|I have a plant in my garden called Skimmia confusa x Kew Green, this was planted in memory of my cat who we lost a couple of years ago, however I am planning on moving this year and did not want to disturb the shrub but would like to take a cutting to grow on and take with me, can you advise on the best way and time to do this.
|Skimmia can be propagated by greenwood cuttings in late spring, softwood or semi-ripe cuttings from late spring to late summer, or hardwood cuttings from autumn to late winter.
Softwood cuttings are of new growth that is not yet firm. They should be about two inches long, with two-three pairs of leaves at the top of the stem. Insert the cuttings into the planting medium, just up to the lowest leaves. Rooting hormone may be used, but is not essential. If possible, place the cuttings in a covered environment (a mini greenhouse, or put plastic over the container) and provide bottom heat.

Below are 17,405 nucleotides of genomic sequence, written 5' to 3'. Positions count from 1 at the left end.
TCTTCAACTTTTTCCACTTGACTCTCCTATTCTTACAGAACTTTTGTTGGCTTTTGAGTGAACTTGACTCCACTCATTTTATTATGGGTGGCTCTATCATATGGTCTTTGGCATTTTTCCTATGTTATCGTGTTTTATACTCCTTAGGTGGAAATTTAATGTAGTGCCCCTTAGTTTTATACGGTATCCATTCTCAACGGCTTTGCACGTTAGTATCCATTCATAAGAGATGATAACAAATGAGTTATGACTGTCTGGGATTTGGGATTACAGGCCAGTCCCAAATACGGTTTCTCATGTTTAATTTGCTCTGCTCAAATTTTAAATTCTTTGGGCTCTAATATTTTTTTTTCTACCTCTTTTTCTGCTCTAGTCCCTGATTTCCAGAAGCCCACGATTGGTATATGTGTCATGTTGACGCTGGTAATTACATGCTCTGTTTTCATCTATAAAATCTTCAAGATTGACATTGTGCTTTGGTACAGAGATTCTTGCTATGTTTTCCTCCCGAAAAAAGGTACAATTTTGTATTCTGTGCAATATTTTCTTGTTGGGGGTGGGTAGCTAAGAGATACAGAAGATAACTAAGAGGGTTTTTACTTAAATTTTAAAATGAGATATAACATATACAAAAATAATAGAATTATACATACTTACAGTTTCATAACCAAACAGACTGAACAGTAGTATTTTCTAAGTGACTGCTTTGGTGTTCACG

Semi-ripe cuttings from the current season's growth that has begun to firm. The cutting's base should be quite hard, while the tip should be growing and still soft. Use 2 1/2 - 4 inches, and remove side shoots. Make a shallow wound on the stem by cutting away a thin piece of bark (1/2 inch long). This stimulates rooting. Dip in a rooting hormones and insert in a soilless potting mix. Provide a humid environment.
Hardwood cuttings are taken in when the plant is dormant in late autumn or late winter just before bud break. Cut about 12-24 inches of healthy growth. Cut the shoot at the union of the one- and two-year old wood. Bundle up to 10 cuttings with a piece of twine; dip the base into rooting hormone; insert the bundle into a box or bed of sand and put in a sheltered place or cold frame over winter. They should root by spring. Keep sand moist, but not wet.
If you have time, you might want to try a couple of these methods to increase your chances of success. I am a cat lover, as well, so wish you luck!